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Sandra Moscicki appealed a superior court order denying her motion to exclude expert testimony proffered by the appellees, Charles and Heidi Leno. In July 2008, the Lenos’ twin children, a boy and a girl, were born. In September 2009, the Lenos and their children moved into an apartment owned by Moscicki’s trust. Shortly thereafter, when the children were approximately eighteen months old, Heidi Leno “expressed concerns” regarding their son’s “speech and development.” Charles Leno had also observed that their son exhibited “significant developmental problems in the months before his eighteen-month checkup.” In October 2009, both children were tested for lead. The test revealed that both children had elevated blood lead levels (EBLLs). The children were again tested for lead in July 2010, shortly after their second birthday. This test revealed that they again had EBLLs, higher than previously recorded. Thereafter, the Lenos and their children moved out of Moscicki’s apartment. Moscicki brought an action against the Lenos, seeking unpaid rent. The Lenos then filed an action against Moscicki, alleging that their children suffered harm as a result of lead exposure while living in the apartment. The trial court consolidated these actions. The interlocutory question transferred to the New Hampshire Supreme Court called for the Court to decide whether for an expert opinion on causation to be admissible in a toxic tort case, the expert had to consider the “dose-response relationship” in reaching that opinion. The Supreme Court answered in the negative and remanded the matter for further proceedings. View "Moscicki v. Leno" on Justia Law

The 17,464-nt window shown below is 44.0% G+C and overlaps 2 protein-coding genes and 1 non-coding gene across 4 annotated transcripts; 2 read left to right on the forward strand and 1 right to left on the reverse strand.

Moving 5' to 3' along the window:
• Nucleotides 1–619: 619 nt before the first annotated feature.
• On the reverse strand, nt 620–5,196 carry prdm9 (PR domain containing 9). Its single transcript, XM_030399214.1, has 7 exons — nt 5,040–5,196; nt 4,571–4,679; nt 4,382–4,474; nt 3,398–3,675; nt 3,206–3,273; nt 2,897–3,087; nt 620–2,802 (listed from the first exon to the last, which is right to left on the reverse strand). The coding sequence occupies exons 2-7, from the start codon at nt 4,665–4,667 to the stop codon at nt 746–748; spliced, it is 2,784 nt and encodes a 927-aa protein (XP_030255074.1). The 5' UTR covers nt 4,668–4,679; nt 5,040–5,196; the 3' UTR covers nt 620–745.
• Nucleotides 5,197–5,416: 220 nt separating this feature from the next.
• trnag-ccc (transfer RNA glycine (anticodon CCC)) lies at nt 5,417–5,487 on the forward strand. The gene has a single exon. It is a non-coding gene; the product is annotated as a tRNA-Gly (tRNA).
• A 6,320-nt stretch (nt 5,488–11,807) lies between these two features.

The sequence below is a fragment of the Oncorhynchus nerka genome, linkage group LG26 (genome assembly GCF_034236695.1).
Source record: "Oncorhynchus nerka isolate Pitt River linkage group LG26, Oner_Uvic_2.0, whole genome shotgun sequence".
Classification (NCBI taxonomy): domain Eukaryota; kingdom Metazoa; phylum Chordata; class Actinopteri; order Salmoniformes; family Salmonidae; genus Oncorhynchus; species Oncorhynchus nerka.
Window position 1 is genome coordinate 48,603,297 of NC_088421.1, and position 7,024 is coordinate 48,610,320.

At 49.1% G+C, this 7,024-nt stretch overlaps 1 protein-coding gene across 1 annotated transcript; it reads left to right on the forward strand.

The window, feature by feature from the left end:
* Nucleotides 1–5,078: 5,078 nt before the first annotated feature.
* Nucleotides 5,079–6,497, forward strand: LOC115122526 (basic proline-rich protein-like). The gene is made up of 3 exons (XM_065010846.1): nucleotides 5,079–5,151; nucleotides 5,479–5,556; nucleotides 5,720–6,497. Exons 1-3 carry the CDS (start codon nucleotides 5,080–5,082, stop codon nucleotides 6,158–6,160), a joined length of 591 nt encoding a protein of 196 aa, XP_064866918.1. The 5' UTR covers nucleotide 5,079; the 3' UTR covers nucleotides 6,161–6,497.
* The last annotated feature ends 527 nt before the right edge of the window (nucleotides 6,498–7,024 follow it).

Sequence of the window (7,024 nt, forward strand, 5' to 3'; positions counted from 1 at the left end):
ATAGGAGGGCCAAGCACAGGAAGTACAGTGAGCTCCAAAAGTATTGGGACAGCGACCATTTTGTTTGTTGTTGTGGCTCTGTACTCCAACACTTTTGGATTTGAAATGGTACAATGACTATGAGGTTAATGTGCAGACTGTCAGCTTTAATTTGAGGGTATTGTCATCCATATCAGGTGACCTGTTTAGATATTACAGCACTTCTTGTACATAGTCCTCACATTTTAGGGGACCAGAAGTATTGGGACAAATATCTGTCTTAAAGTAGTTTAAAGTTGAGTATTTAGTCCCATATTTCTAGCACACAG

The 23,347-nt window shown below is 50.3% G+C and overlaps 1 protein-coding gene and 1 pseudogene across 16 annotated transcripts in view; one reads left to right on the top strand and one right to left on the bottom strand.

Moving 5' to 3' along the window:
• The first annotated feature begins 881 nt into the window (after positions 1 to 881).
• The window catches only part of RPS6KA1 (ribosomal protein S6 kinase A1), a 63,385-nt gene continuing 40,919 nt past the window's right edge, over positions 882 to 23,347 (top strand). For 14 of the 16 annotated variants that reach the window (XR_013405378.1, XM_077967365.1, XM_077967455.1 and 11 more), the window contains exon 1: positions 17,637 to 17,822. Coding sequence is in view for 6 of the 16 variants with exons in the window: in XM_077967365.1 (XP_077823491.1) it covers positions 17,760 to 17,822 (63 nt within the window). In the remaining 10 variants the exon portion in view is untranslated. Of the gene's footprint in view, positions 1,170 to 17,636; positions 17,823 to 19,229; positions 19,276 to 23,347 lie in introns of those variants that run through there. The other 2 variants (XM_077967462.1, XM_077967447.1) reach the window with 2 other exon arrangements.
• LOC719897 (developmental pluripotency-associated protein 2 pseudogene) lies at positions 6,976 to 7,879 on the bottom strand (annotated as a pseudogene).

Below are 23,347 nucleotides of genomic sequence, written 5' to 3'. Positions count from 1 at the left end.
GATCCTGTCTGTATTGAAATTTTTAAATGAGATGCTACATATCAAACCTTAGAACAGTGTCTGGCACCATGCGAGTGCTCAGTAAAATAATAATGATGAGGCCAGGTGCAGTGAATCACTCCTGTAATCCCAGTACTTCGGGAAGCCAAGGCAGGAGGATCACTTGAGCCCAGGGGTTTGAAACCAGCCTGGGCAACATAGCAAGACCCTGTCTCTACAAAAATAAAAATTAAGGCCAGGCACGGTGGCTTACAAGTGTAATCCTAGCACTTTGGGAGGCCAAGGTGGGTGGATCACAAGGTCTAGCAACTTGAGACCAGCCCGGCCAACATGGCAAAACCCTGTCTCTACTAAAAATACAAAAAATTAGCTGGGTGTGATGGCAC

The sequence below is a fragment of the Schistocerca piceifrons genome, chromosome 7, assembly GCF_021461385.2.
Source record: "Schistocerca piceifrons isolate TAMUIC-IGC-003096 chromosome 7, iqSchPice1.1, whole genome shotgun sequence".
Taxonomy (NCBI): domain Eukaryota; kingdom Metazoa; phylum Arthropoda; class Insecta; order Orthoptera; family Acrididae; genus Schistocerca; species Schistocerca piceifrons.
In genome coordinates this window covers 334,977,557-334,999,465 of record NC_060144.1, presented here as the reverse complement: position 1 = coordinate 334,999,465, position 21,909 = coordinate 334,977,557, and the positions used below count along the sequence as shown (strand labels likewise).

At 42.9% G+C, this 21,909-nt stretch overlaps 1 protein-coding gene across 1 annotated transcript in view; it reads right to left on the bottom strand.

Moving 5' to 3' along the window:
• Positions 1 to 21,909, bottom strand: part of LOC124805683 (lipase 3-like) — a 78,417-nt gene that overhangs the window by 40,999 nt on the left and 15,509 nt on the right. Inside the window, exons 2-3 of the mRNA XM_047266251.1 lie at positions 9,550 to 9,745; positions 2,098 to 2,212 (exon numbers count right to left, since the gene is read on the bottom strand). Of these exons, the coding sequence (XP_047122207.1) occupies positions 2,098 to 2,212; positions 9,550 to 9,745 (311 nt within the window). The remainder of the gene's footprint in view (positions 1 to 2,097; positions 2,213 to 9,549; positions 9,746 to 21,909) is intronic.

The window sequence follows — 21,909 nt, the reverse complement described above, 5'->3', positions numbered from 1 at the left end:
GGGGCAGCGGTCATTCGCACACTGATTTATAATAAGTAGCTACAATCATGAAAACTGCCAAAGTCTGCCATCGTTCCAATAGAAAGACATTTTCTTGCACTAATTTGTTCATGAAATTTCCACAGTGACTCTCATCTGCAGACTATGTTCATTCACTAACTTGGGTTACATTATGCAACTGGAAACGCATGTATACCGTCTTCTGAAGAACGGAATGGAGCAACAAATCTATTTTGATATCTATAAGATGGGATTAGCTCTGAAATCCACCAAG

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Respondent L.N. appealed a circuit court order denying a motion to authorize removal of life support filed by her guardian. In 2018, tests indicated that L.N. had suffered a stroke. L.N. was 69 years old at the time of the orders on appeal, and had “enjoyed a full, active, independent life” prior to her stroke on September 12. Thereafter, L.N. remained in the hospital on a ventilator to assist with breathing and a nasal-gastric tube for nutrition and hydration. L.N.’s attorney informed the court in a motion for expedited hearing that “[a]fter consulting with personnel, it has been indicated that [L.N.] will probably not survive the massive stroke which precipitated this hospitalization, but there is no one with authority to act.” There was no evidence that L.N. had previously executed either a living will or a durable power of attorney for healthcare. M.C., a former co-worker, was ultimately appointed as guardian. Based upon conversations, the guardian’s sense was that L.N. “would want to be allowed to have a natural death.” Notwithstanding testimony by L.N.’s caregivers and guardian, the trial court concluded that, “in cases of doubt, the Court must assume that the patient would choose to defend life” and did “not find that [L.N.] - under the facts in this case - would choose to have life support removed and a natural death process to occur.” On appeal, L.N. argues that the probate court erred in determining that “it had jurisdiction to make a determination as to the appropriateness, or lack thereof, of the removal of life support in the case of a patient who was in a persistent vegetative state” where “no party challeng[ed] the proposed removal.” She further argued that, even if the court had the authority to exercise its discretion in this matter, its findings were unsupported by the testimony. The New Hampshire Supreme Court reversed the order denying authority to remove life support and vacated, in part, the order appointing the guardian: “Because any limitation on the guardian’s RSA 464-A:25, I(d) authority after the October 17 hearing was not supported by the statutorily-required finding that it was “desirable for the best interests of [L.N.],” RSA 464-A:25, II, we vacate that limitation. Without that limitation, the guardianship order’s grant of the ‘right and authority to determine if refusal should be made or consent should be given to any medical or other professional care, counseling, treatment, or service’ constitutes a general grant of authority that includes the authority to withdraw life-sustaining treatment in appropriate circumstances.” View "In re Guardianship of L.N." on Justia Law